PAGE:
Are you repressing your emotions?

Are you repressing your emotions?

Are you a dependable and successful person and seemingly nothing phases you? You could be coping with stress and anxiety by repressing your emotions, causing risk to your health and relationships.

The New York Times reviewed studies from Stanford University School of Medicine, University of Wisconsin and the Yale School of Medicine to get a better idea of the type of person who represses emotions. These people are called “repressers” and have the ability to unconsciously forget unacceptable emotions, ideas and even memories. They are not acting under a guise – most are unaware of how their body is reacting to stress and anxiety.

Stanford researchers believe one in every six people may be a represser. In a study of 120 managers and engineers at an aerospace company, the researchers found that repressers had higher blood pressure and reacted with an even greater rise in blood pressure to a simple stress test than non-repressers did. Yale’s study found that of 312 patients treated at an outpatient clinic, repressers tended to have lower levels of certain disease-fighting cells of the immune system and higher levels of cells that multiply at the time of allergic reactions.

“The University of Wisconsin study found those who were able to tune out feelings like anger and anxiety could do so because of the way their brain functioned,” says Dr. Lance Reinke, a neuropsychologist at Advocate Sherman Hospital in Elgin, Ill. “There is an actual lag in the brain when it comes to a person’s perceived negative messages going from one side to the other.”

Dr. Reinke says early experiences in childhood relationships mold personality types such as these, pointing to the “nature” versus “nurture” debate. “This neurologic component gives credence to the ‘nature’ aspect of this personality type in addition to the previously understood nurture aspect,” he says.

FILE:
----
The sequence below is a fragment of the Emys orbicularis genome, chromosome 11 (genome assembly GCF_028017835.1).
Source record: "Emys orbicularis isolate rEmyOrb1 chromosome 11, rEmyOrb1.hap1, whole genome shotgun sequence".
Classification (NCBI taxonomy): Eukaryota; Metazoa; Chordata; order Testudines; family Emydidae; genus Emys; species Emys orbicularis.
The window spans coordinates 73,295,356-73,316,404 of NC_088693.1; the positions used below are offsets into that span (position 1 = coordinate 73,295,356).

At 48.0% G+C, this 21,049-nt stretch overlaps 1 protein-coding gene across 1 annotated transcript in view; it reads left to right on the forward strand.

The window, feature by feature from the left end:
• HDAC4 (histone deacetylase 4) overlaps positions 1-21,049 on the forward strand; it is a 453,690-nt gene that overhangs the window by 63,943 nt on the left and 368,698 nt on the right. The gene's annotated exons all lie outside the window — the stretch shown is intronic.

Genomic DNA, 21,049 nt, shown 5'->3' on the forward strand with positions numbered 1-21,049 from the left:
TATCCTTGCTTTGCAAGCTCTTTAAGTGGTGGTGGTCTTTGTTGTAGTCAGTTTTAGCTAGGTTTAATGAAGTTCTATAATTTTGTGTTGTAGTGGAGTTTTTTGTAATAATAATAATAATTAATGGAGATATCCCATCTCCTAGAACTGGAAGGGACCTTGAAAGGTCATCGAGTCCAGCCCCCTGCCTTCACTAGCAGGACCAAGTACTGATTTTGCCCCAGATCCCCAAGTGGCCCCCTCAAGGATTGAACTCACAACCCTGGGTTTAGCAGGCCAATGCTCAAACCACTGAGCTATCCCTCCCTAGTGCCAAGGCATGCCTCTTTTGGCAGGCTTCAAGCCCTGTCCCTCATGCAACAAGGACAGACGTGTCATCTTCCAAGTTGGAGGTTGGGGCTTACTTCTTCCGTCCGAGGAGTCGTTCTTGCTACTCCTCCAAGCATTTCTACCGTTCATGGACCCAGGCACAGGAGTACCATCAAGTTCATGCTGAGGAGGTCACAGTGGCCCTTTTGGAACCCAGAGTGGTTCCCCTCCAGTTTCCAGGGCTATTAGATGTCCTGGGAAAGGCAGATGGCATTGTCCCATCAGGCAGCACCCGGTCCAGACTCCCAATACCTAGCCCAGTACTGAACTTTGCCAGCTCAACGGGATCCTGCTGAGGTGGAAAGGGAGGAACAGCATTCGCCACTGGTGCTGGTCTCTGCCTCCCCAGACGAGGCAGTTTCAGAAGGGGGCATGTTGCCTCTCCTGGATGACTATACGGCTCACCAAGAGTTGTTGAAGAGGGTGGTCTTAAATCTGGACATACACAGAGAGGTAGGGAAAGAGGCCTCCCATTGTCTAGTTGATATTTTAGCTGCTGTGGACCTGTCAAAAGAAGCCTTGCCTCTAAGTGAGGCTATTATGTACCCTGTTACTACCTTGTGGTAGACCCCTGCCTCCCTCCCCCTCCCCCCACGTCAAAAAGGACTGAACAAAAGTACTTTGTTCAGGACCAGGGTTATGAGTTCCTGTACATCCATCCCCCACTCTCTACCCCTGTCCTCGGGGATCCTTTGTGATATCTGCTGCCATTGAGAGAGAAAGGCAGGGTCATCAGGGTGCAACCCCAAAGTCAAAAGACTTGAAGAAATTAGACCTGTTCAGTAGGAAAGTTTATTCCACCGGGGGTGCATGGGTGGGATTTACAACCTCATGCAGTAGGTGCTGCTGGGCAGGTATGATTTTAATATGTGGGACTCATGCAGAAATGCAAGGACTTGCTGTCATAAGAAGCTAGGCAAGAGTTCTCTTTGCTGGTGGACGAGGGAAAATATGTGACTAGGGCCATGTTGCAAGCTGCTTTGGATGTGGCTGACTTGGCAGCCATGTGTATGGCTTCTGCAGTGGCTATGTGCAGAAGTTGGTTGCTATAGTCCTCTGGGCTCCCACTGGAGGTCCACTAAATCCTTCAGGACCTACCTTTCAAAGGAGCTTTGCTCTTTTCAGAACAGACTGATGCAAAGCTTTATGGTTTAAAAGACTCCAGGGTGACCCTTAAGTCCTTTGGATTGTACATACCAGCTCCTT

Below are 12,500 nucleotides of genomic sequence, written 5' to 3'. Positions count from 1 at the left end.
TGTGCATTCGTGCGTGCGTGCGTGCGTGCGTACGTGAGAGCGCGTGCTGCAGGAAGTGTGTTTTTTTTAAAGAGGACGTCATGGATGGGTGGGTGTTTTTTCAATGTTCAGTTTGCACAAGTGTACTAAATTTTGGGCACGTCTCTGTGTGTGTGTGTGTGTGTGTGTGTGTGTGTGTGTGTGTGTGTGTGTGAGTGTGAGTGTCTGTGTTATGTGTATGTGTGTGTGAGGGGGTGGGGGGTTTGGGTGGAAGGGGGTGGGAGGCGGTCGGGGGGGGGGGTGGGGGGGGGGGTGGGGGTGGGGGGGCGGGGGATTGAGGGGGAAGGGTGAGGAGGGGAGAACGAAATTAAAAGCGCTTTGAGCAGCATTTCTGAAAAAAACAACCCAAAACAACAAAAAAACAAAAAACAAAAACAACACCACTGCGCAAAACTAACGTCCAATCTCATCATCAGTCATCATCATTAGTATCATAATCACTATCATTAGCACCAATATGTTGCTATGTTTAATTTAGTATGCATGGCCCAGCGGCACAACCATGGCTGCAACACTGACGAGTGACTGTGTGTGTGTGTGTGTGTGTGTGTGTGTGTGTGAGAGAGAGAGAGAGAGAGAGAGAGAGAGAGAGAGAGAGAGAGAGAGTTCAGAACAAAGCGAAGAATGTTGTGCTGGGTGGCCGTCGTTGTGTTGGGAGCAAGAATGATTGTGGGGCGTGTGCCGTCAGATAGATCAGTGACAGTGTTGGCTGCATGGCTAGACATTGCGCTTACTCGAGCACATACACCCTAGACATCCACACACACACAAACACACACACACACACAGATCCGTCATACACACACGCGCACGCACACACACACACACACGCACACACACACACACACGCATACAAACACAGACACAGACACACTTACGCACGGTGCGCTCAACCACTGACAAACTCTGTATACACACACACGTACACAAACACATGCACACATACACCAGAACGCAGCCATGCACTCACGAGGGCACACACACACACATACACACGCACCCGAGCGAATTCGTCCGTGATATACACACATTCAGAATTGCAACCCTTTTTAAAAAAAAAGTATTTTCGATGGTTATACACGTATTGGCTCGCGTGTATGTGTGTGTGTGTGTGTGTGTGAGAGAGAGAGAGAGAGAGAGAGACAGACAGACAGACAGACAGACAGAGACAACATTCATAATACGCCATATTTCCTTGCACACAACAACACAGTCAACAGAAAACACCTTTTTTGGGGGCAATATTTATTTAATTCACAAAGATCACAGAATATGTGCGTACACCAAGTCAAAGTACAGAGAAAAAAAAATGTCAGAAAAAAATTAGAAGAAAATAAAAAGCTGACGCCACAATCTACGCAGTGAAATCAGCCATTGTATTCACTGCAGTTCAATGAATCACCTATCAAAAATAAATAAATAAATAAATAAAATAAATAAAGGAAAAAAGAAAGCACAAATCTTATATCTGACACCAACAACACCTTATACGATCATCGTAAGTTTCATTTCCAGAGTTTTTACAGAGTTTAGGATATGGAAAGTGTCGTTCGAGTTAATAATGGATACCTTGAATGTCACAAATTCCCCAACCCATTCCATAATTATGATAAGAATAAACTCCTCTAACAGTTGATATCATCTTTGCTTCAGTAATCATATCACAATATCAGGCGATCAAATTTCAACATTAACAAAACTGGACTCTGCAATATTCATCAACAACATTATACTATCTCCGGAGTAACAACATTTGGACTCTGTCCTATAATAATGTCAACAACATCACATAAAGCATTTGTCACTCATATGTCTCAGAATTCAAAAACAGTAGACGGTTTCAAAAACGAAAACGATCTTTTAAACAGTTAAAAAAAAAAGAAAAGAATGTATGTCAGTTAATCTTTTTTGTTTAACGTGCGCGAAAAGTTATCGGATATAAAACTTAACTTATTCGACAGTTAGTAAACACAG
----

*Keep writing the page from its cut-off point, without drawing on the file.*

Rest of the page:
Yale’s medical school researchers have begun to put together a personality portrait of the person prone to being a represser. Usually, they are the people who are rational and do not exude emotion, care about meeting other people’s needs and are dependable and successful. However, their marriages can go poorly because they are unable to emotionally engage in close intimate relationships.

“It is important for people who repress their emotions to realize they are doing it and the effects it may have on their overall health,” says Dr. Reinke. “Our brain is incredibly adaptive, both consciously and unconsciously, yet at times, our unconscious adaptation can lead to unhealthy patterns of living.

Dr. Reinke suggests the following action to begin undoing this loop of repressing emotions:

  • Seek counseling
  • Pursue positive thinking; cognitive therapy addresses negative thinking and seeks to help one rewire how they perceive the world
  • Recognize if you have any gaps in your social, emotional, family, spiritual and physical needs that need attending to
  • If recommended by your physician or psychologist, seek biofeedback treatment. Electrodes are used to detect subtle physiological responses, helping a person learn to control responses and see the difference between their experience and how their body actually behaves.

“Those who repress their feelings have developed a perceived effective coping skill that may be adequate in the short-term, but is not functional for your health in the long run,” says Dr. Reinke. “With professional direction and encouragement, each of us can learn to experience our feelings and respond to them in healthy, productive ways.”

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  1. You mean FAZE, right?

About the Author

Jennifer Benson
Jennifer Benson

Jennifer Benson, health enews contributor, is manager of public affairs and marketing at Advocate Sherman Hospital in Elgin. She has 10+ years of community development and communication experience for non-profits in the Elgin area and has a BA in Architecture from Judson University. Outside of work you can find her planning the next adventure near water or rocks, re-organizing spaces, entertaining two needy cats, defaulting to curry or taco dinners, and growing green things wherever she can find room.